Dumpy Diets and Bad Habits
Another reason you may be experiencing intermittent bleeding in your gums is your diet. A strong foundation is always necessary for excellent health, no matter where. Ensuring that you aren’t sabotaging that foundation with bad habits is just another way to keep your oral health in check.
Missing out on the proper amounts of calcium, phosphorous, and Vitamin D can have an adverse effect on your oral health, and lead to serious issues. Eating lots of sweets or acidic foods can wear down tooth enamel, and aid bacteria in forming.
Ensuring that you eat right will not only help to block cavities, which can lead to bleeding and irritated gums, but it will also help you to build stronger oral soft tissues. The soft tissues in your mouth are the most sensitive in your body, so taking care of them should be a top priority.
Kick the Butts
Cigarettes and chewing tobacco are well known for being bad for your oral health. The chemicals in both cause inflammation and enlargement in the lungs. On top of that, chewing tobacco sits on your gums, causing constant irritation and sores. Since tobacco use of any kind slows the healing of your mouth, this is asking for trouble.
Do you know the scariest part about tobacco causing your gums to bleed? The bacteria that live between your teeth and gums can slip through the cracks and into your bloodstream. Those bacteria can then begin to negatively affect every organ in your body.
The best way to stop the risk of damage caused by tobacco is simply to quit. Ask your dentist or doctor for information if you’re not sure where to start. Then, set yourself up with a support system that will help you to achieve your goal.
Your family history plays a huge role in your overall health, whether you like it or not. Those genes can also affect your likelihood to develop periodontal disease, which is an unpleasant and primary reason that your gums bleed if they do so quite often.
Luckily, recent studies have found that gene therapies and excellent oral health care can both greatly reduce your risk of developing periodontal disease, regardless of your genetic background. More research is still being done on how and why these genes cause periodontal issues, but knowing we can stop the effects is a major win.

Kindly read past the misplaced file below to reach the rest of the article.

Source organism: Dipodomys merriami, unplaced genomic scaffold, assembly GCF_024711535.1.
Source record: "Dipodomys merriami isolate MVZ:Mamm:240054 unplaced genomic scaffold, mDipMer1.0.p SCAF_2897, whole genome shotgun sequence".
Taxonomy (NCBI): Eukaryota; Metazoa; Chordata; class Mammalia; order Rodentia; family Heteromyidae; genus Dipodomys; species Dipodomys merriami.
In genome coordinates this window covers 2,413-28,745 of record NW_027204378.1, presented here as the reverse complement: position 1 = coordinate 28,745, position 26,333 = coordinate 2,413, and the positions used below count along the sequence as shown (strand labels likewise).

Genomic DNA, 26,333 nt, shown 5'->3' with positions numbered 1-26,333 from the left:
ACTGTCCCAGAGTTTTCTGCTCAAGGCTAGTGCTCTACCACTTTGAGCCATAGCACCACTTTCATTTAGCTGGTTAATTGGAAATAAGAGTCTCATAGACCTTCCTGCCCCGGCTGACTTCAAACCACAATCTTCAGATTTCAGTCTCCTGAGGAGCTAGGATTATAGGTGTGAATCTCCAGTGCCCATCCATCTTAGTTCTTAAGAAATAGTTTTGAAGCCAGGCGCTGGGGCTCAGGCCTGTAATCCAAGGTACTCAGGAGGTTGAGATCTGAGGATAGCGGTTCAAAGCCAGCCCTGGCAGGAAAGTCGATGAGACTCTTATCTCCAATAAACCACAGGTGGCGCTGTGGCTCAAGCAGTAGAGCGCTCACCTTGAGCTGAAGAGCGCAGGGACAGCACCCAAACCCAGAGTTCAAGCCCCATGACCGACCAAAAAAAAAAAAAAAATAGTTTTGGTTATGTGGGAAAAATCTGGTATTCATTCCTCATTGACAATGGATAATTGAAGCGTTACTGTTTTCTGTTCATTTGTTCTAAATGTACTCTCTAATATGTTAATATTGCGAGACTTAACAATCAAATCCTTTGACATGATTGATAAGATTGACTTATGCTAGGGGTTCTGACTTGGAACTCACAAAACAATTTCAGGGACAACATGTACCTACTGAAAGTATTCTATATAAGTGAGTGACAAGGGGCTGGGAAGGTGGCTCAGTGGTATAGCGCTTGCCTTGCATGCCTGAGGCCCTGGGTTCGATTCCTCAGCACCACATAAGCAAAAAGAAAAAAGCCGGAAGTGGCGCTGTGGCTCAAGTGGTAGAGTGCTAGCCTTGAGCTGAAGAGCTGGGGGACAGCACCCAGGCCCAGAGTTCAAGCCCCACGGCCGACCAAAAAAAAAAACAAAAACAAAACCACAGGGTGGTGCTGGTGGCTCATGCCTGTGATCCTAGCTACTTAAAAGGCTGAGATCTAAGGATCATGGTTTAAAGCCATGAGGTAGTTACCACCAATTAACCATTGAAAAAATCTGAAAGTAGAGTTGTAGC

How Can I Stop the Bleeding?
Ending the cycle of bleeding should start with a trip to your dentist. You need to have a concrete answer as to why the bleedings started in the first place so that you can accurately plan your counter-attack.
If the cause is as simple as dietary problems or incorrect oral hygiene procedures, the fix is simple. Follow the procedures discussed above to help alleviate issues caused by brushing and/or flossing. If it’s diet-related, start by adding calcium-rich foods and getting the proper vitamins and minerals.
If your issues stem from something deeper than diet, daily routine, and bad habits, you will need to get professional help. Treating gum disease is what dentists are trained for, and you can rest assured you will get the best and most advanced treatment possible.
Moral of the Story
At the end of the day, your oral health is mainly up to you. If your gums are bleeding, you will want to take a step back and ensure that your oral hygiene routine is on point.
Even as adults, some of us take how we brush and floss for granted, so if you are having trouble with broken, bleeding, or swollen gums, you may simply not be using the proper technique.
Understanding how smoking and chewing tobacco can negatively affect your oral health is also important in the fight against gum disease. Even though you think you understand the risks associated with this behavior, there is always more to learn and watch out for.
If your bleeding is consistent, make sure you head to the dentist to get everything checked out. Your dentist will be able to tell if something deeper is going on at the first sign of a disease, so keeping your regular checkups regular is essential to the well-being of your mouth. Call us at R + R Dental today at 516-874-7834 for more information!